New research suggests ancient humans made tools with edges “like a stone-age Leatherman or Swiss Army knife,” according to one anthropologist, much earlier than previously thought.
Using a sophisticated technique to date the dirt surrounding the tools, researchers calculated the more advanced tools to be 1.76 million years old. That compares to the 1.4-to-1.6 million-year-old such tools previously thought to have been the oldest.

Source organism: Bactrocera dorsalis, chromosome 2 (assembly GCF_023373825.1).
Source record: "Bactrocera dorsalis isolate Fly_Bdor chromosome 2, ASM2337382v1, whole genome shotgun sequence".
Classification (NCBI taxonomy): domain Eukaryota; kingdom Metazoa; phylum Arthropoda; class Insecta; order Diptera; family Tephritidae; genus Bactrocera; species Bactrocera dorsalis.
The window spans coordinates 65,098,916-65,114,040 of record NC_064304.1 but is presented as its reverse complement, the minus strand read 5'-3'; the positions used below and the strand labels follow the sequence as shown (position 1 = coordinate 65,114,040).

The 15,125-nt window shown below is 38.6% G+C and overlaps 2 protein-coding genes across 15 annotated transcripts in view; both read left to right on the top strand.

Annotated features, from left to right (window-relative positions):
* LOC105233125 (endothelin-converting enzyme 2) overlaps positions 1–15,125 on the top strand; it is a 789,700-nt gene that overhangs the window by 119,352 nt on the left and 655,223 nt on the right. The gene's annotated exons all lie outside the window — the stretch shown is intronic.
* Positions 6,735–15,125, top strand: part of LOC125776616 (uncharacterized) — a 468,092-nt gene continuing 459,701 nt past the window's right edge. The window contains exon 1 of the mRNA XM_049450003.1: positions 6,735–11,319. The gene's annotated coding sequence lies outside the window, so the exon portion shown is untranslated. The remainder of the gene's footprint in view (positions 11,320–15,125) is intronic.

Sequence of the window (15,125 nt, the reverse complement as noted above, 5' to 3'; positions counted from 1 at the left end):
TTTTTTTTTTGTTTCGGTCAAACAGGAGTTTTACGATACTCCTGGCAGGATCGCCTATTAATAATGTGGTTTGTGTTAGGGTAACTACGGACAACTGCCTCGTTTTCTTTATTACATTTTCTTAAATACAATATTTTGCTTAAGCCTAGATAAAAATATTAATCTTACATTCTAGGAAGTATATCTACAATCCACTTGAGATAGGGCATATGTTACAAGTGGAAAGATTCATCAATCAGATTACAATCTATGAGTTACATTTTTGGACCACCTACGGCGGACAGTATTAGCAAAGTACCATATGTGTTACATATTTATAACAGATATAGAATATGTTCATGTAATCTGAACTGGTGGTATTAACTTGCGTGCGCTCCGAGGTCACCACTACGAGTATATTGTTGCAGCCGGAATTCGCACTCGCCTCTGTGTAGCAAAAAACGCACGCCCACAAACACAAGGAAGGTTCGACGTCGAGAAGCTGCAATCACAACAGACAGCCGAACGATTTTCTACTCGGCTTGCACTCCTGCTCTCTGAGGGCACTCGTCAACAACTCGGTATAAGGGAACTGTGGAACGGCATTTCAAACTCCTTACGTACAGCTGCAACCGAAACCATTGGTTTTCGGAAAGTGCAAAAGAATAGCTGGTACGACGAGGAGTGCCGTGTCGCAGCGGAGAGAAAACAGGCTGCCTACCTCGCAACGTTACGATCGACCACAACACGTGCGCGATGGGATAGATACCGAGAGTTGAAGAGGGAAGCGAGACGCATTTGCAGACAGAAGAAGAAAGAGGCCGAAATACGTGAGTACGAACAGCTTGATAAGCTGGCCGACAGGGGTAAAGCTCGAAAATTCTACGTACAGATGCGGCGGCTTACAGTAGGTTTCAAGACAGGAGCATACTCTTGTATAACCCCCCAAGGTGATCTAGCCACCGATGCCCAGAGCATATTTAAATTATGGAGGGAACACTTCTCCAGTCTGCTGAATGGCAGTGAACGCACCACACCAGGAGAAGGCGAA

Identified as “hand axes, cleavers and picks,” the tools required “a good deal of forethought as well as dexterity to manufacture,” one paleoanthropologist said. The axes were suited for butchering animals or chopping wood, while the picks were used for digging holes.